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Epicenter V: Harvard Pilgrim Health Care Institute Center for Excellence in HAI Surveillance and Prevention


Abstract Epicenter V: Harvard Pilgrim Health Care Institute Center for Excellence in HAI Surveillance and Prevention: Core Projects This Epicenter will pursue six aims to develop essential information to guide improved management of sepsis, non-ventilator hospital acquired pneumonia, and prevention of C. difficile infection among hospital inpatients. The sepsis work will be grounded in analyses of electronic health record data from 300 hospitals drawn from HCA Healthcare and Cerner?s HealthFacts database, together covering the years 2013 through 2019, and involving 1 million sepsis admissions. These studies will use advanced causal inference methods to address three major questions with direct relevance both to management of sepsis and to national mandates and reimbursement policies. These questions are: 1) How does severity of illness at presentation affect the relationship between time-to-antibiotic and survival among patients with bloodstream infections? 2) How common and serious are adverse effects of short course empiric antibiotic therapy among patients with suspected sepsis who prove to have non-infectious conditions? 3) What are the consequences of failure to de- escalate empiric antibiotics prescribed for suspected sepsis after infection is ruled out? The first non-ventilator hospital acquired pneumonia (NV-HAP) aim will address a critical unknown about this common and frequently fatal condition ? to what extent are NV-HAP associated deaths preventable? This assessment will use previously validated methods by which expert clinicians review full text medical records from both teaching and community hospitals to determine the cause of death and to determine its relationship to NV-HAP. These findings will inform the urgency of implementing national surveillance and reporting of NV-HAP occurrence, and of designing and testing mitigation strategies. The second NV-HAP aim will design and test a pharmacist led opt-out protocol for discontinuing antibiotics for the 20% of inpatients diagnosed with NV-HAP who have normal clinical signs. This randomized trial will be powered to assess the impact on antibiotic utilization and lay the groundwork for a later definitive trial of the impact on patient outcomes. The final aim will address methods for preventing hospital-onset C. difficile infection amongst high risk patients. We will identify patients colonized with C. difficile via PCR testing of VRE surveillance swabs obtained on admission. Colonized patients in the intervention period will receive a prevention bundle including antibiotic and antacid stewardship as well as consideration of prophylactic probiotics and oral vancomycin.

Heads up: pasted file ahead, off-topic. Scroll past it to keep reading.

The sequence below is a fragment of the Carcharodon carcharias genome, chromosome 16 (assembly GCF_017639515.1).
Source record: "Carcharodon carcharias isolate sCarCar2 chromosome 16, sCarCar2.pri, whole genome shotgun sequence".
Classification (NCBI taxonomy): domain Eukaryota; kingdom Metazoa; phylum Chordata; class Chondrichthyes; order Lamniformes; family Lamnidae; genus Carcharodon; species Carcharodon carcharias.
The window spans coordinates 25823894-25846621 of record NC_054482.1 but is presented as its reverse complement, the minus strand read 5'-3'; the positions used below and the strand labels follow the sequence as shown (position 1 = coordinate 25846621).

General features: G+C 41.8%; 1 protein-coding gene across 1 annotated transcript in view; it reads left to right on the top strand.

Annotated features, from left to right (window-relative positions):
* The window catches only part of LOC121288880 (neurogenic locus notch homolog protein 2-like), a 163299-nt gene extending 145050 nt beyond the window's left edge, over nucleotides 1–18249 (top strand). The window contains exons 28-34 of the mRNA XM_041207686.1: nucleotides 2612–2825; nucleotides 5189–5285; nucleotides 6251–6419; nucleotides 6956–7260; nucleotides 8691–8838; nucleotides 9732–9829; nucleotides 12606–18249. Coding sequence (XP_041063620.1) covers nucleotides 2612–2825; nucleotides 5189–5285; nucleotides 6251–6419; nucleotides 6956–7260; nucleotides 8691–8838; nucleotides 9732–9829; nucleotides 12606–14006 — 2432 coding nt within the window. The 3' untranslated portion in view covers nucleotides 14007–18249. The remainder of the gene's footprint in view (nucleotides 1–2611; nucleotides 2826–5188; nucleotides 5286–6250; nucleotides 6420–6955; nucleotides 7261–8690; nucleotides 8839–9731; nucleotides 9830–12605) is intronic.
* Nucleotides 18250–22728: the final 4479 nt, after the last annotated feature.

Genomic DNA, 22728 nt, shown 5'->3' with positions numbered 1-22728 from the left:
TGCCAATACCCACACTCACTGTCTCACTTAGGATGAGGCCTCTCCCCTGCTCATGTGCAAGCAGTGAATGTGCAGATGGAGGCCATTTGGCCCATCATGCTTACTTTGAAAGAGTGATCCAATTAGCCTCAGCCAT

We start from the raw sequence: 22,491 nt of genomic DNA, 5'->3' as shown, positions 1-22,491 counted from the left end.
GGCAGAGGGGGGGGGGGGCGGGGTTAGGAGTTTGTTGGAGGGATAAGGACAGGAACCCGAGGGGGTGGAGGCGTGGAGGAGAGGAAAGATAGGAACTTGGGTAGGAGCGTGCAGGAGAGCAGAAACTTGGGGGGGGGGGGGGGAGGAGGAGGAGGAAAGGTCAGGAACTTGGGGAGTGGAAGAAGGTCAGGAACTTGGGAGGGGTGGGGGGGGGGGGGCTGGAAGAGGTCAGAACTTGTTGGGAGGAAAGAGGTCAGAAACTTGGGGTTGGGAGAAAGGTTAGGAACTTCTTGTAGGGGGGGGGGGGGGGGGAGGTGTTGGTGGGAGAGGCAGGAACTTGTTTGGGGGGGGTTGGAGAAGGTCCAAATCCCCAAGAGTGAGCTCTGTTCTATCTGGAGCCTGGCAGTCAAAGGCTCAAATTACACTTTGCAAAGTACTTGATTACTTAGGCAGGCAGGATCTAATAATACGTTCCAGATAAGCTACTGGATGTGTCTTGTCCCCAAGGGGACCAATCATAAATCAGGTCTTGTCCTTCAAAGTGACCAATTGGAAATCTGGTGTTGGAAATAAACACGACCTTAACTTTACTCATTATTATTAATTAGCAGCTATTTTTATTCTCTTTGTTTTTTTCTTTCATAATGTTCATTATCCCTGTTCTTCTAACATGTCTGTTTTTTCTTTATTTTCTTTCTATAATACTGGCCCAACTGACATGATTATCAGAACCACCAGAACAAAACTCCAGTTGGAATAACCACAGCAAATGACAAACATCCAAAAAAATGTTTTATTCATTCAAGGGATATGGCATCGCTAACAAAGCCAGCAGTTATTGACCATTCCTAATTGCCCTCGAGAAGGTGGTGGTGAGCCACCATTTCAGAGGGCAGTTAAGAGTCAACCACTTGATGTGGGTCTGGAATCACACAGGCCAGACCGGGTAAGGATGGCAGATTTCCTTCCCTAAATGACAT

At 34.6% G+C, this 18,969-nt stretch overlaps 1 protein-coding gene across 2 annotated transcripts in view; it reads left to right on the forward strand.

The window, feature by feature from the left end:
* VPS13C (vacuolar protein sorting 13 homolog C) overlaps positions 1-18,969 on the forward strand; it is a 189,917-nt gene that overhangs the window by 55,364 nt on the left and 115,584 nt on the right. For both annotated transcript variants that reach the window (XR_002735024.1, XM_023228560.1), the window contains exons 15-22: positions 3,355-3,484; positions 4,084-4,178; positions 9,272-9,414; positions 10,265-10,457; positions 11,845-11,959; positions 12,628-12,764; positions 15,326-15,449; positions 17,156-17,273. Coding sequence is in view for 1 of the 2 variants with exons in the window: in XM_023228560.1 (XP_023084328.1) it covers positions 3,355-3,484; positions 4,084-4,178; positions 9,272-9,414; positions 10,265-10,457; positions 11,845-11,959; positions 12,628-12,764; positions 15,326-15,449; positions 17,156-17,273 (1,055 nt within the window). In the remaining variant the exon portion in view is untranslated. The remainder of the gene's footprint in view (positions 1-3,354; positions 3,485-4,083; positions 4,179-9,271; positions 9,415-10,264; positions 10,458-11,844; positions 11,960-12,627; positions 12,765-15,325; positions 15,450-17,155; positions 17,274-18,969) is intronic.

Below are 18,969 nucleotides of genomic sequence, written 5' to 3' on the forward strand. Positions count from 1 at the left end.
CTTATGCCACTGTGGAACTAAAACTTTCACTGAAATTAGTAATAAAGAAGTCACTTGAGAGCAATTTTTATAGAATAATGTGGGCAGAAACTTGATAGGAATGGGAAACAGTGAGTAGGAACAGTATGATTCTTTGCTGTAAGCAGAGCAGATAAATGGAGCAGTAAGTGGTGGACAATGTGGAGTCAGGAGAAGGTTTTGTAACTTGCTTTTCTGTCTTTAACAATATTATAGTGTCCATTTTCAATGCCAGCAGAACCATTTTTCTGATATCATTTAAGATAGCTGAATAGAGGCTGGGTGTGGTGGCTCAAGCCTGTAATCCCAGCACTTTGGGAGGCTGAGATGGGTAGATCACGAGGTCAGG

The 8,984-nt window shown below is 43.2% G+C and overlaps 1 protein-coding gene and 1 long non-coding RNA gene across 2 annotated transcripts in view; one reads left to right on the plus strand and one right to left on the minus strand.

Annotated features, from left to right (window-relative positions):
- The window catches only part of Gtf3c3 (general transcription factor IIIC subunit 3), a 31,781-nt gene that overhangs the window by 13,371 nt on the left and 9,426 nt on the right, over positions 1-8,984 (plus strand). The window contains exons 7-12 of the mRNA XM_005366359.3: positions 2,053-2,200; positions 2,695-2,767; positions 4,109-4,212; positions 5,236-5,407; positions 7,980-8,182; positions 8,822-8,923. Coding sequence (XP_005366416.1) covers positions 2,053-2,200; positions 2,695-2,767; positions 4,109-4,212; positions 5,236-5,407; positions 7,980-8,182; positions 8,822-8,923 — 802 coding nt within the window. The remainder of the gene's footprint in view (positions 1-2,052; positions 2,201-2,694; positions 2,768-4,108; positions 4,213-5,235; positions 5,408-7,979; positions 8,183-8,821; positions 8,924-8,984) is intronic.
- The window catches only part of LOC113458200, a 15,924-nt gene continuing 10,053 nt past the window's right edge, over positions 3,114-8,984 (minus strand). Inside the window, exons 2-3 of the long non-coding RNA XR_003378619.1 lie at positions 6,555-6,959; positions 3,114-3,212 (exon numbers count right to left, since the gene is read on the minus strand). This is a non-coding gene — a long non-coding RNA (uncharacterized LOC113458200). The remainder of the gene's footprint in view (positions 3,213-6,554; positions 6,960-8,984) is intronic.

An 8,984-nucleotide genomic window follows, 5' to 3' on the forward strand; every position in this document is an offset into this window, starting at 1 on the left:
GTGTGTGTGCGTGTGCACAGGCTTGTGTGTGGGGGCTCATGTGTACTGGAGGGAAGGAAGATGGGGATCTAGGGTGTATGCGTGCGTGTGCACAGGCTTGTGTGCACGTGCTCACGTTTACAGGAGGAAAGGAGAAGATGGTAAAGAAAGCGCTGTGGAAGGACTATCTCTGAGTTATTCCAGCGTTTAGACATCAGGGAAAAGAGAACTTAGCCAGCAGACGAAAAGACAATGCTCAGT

Funded by the NIH National Center for Advancing Translational Sciences through its Clinical and Translational Science Awards Program, grant number UL1TR002541.